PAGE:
The U.S. official in charge of the response to the Gulf of Mexico oil spill said Sunday that the underwater well has been sealed permanently - five months after an explosion on an oil rig led to the worst oil spill in U.S. history.
Retired Coast Guard Admiral Thad Allen declared the well "effectively dead," after final tests were conducted on a cement plug that permanently sealed the well four kilometers beneath the floor of Gulf of Mexico.
President Barack Obama said the sealing of the well is an important milestone. In a statement released on Sunday, he stressed that his administration would do all that it can to ensure that the region recovers from the disaster.
Gulf residents from Texas to Florida are facing a wide range of challenges, and the sealing of the well is only one step in that process.
Many are struggling economically and some fishing grounds remain closed.
Shrimpers who can operate in Gulf waters are finding it difficult to sell their catch because of fears that seafood from the region is unsafe to eat.
Toney Dardar is a shrimper in Golden Meadow Louisiana. "I'm still stumped, where is the oil to begin with, where is this? If it is mixed in the water, what is it going to kill? I mean, what is it going to do?"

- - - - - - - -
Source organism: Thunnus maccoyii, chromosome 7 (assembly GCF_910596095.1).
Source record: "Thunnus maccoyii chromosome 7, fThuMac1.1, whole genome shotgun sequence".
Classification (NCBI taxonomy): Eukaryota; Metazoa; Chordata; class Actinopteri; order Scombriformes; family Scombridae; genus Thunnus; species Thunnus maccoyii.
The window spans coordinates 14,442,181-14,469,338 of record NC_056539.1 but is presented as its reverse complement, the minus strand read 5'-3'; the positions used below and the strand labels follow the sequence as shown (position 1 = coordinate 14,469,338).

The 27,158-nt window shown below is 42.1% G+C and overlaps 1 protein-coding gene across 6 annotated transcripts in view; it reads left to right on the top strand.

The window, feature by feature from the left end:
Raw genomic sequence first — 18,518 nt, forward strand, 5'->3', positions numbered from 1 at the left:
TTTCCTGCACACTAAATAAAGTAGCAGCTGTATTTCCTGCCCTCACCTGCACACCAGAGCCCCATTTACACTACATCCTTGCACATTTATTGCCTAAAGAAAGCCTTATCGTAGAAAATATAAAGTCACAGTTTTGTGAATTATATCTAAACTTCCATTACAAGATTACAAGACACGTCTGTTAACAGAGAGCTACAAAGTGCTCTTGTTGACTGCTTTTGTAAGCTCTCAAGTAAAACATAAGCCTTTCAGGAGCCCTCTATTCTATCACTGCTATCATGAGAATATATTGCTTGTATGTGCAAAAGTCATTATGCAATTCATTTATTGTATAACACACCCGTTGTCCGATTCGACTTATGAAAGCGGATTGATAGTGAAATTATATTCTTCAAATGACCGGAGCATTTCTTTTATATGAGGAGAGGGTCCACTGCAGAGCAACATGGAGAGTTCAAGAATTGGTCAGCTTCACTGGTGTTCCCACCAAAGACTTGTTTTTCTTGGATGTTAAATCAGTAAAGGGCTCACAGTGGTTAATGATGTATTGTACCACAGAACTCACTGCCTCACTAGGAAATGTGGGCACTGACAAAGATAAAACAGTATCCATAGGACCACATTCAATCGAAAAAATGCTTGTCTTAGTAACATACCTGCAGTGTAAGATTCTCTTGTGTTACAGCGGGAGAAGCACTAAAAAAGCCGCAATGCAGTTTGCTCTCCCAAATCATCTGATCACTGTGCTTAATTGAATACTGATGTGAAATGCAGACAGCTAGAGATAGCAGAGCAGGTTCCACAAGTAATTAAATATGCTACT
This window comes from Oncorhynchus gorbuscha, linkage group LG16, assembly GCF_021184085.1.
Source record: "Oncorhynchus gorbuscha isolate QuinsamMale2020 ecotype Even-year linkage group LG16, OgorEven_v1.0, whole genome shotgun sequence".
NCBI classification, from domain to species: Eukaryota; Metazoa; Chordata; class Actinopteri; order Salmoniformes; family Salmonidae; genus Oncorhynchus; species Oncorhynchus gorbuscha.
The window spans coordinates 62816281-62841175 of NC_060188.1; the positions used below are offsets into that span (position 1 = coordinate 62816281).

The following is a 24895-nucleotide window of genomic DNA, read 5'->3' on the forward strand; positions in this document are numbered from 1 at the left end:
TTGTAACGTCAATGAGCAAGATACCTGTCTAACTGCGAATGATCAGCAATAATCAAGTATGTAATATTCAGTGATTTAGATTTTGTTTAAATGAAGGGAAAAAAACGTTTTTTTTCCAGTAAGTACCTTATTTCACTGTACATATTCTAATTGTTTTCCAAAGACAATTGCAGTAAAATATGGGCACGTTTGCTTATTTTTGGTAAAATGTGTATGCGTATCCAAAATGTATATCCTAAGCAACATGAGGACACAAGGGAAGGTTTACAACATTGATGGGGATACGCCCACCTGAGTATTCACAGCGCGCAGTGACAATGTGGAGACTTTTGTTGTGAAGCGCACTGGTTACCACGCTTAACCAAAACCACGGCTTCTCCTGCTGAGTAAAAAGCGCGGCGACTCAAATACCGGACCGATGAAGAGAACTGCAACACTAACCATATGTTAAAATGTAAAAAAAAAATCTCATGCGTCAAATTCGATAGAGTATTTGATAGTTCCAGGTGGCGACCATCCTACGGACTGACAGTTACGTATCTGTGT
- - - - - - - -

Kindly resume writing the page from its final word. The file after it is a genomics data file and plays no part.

Others living along the Gulf coast say they are worried that there is a misperception that all the oil has been cleaned up and the recovery work is finished.
P.J. Hahn is a coastal development director for Plaquemines Parish in Louisiana. "Yeah, it gets you really upset when you come out here and you hear people saying the oil has been picked up, it's over, the spill is finished. It's not finished. We still got a lot of oil left out out here to pick up," he said.
The flow of millions of barrels of oil was shut off in mid-July after the well was capped. Mud and cement were later pushed down through the top of the well and the cap was removed.
But the well could not be declared dead until a relief well was drilled and the ruptured well was sealed.
The disaster has also taken a toll on the massive oil company BP that owns the well.
The British firm already has paid more than $8 billion in cleanup costs and has promised to set aside another $20 billion for a victims' compensation fund.
The company might face tens of billions of dollars in fines a well as legal costs from pending lawsuits.
The BP oil spill has triggered civil and criminal investigations, and it has led to stepped up government scrutiny of the oil and natural gas industry - including a moratorium on deepwater oil drilling which is still in effect.